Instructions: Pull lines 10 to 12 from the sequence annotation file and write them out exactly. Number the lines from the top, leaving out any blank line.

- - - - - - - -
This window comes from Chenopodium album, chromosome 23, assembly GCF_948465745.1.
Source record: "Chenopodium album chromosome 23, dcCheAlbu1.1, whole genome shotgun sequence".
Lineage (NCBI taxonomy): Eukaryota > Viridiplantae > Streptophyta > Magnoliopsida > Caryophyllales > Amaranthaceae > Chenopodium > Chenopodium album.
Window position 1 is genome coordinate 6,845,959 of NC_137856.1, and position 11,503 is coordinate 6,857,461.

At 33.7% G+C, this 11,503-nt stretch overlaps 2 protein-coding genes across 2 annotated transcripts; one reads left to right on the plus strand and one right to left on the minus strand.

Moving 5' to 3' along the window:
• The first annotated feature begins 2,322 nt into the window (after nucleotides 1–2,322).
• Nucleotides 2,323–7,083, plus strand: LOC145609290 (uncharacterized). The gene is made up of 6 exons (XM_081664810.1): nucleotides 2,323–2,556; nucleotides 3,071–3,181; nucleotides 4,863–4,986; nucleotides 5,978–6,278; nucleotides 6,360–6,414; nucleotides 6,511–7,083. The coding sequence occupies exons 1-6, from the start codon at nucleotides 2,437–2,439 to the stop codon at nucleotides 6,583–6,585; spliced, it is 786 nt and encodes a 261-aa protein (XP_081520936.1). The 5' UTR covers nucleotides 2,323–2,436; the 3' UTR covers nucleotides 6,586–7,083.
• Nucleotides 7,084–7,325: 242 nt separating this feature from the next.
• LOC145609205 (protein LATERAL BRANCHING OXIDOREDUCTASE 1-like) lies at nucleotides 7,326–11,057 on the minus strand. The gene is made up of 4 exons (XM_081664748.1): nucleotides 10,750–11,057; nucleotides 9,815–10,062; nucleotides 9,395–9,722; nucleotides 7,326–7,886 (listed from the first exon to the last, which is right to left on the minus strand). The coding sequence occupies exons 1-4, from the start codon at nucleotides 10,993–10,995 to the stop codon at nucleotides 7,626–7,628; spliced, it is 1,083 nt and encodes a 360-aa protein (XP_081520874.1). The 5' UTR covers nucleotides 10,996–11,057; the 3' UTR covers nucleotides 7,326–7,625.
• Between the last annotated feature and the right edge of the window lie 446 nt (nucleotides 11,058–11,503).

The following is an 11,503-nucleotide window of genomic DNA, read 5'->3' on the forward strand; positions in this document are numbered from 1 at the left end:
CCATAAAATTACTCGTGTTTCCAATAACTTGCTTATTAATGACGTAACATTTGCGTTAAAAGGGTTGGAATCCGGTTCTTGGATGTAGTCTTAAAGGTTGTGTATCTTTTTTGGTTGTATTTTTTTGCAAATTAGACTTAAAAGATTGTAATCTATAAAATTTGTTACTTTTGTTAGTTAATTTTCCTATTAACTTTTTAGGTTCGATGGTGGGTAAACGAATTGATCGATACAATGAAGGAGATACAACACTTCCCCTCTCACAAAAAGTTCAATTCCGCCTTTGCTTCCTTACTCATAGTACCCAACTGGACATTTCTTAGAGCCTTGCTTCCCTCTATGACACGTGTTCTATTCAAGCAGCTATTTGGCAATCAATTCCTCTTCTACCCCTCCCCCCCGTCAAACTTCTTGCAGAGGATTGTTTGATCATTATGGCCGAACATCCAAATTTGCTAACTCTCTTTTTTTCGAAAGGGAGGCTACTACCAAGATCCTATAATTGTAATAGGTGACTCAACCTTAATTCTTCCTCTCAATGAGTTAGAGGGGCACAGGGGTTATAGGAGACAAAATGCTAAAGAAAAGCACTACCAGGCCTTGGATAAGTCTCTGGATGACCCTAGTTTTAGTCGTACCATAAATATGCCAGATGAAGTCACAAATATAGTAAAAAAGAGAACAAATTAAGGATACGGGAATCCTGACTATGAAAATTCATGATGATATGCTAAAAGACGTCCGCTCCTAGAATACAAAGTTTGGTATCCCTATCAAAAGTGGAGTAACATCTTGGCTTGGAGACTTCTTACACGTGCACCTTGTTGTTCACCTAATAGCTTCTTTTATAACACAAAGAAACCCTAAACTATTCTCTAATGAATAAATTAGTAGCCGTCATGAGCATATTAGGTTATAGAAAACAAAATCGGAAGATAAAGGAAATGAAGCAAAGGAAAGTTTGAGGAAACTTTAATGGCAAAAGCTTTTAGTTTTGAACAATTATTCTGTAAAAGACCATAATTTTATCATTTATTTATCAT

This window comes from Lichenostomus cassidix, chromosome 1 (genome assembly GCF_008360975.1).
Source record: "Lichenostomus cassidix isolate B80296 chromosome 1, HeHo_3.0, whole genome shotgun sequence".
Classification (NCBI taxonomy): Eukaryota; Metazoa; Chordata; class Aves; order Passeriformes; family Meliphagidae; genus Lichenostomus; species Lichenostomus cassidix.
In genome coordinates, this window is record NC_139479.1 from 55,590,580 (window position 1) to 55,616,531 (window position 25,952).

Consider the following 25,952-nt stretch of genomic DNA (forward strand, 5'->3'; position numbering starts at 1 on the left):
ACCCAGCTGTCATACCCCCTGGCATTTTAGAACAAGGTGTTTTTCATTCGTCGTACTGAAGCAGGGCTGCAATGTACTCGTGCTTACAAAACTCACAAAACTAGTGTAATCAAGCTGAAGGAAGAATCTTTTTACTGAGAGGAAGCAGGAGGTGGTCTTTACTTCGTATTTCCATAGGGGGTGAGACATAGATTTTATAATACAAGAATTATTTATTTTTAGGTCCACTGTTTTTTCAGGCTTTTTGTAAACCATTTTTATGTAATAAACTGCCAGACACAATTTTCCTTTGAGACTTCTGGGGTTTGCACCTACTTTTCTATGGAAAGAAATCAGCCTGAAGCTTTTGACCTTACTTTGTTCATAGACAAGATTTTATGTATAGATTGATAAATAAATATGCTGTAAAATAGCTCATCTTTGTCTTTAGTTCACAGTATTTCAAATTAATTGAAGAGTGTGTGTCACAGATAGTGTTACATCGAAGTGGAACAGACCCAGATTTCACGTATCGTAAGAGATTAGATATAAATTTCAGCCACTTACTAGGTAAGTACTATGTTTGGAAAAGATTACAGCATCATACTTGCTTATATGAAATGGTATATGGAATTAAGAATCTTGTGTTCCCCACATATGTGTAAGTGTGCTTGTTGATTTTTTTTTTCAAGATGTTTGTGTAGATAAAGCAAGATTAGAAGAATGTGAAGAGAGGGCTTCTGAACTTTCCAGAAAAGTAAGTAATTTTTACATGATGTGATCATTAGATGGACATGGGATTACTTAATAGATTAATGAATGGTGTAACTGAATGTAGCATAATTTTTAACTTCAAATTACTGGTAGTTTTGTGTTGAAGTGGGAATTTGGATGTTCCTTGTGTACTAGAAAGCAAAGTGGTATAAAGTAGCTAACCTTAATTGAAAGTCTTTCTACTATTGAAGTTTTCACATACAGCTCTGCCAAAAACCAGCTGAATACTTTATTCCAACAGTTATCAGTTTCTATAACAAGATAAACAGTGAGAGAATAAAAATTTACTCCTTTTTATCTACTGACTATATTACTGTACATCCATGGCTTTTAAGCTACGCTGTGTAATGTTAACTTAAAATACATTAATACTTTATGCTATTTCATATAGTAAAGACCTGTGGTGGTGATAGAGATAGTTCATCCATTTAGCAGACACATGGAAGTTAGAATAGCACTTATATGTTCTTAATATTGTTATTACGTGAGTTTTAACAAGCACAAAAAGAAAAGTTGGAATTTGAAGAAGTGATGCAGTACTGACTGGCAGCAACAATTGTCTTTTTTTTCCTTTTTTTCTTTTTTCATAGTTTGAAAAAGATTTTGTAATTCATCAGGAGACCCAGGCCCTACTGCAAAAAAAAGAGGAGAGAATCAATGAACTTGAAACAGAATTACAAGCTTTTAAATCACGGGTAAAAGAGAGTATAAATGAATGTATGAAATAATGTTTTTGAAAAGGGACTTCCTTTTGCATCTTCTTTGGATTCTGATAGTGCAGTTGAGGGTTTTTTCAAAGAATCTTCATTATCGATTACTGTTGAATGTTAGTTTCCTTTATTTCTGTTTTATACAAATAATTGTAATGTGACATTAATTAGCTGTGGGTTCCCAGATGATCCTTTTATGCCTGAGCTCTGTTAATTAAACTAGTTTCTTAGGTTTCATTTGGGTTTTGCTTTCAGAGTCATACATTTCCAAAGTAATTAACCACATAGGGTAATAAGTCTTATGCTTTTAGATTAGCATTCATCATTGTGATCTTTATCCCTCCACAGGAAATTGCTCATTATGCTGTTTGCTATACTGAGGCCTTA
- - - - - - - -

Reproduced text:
• LOC145609205 (protein LATERAL BRANCHING OXIDOREDUCTASE 1-like) lies at nucleotides 7,326–11,057 on the minus strand. The gene is made up of 4 exons (XM_081664748.1): nucleotides 10,750–11,057; nucleotides 9,815–10,062; nucleotides 9,395–9,722; nucleotides 7,326–7,886 (listed from the first exon to the last, which is right to left on the minus strand). The coding sequence occupies exons 1-4, from the start codon at nucleotides 10,993–10,995 to the stop codon at nucleotides 7,626–7,628; spliced, it is 1,083 nt and encodes a 360-aa protein (XP_081520874.1). The 5' UTR covers nucleotides 10,996–11,057; the 3' UTR covers nucleotides 7,326–7,625.
• Between the last annotated feature and the right edge of the window lie 446 nt (nucleotides 11,058–11,503).

The following is an 11,503-nucleotide window of genomic DNA, read 5'->3' on the forward strand; positions in this document are numbered from 1 at the left end: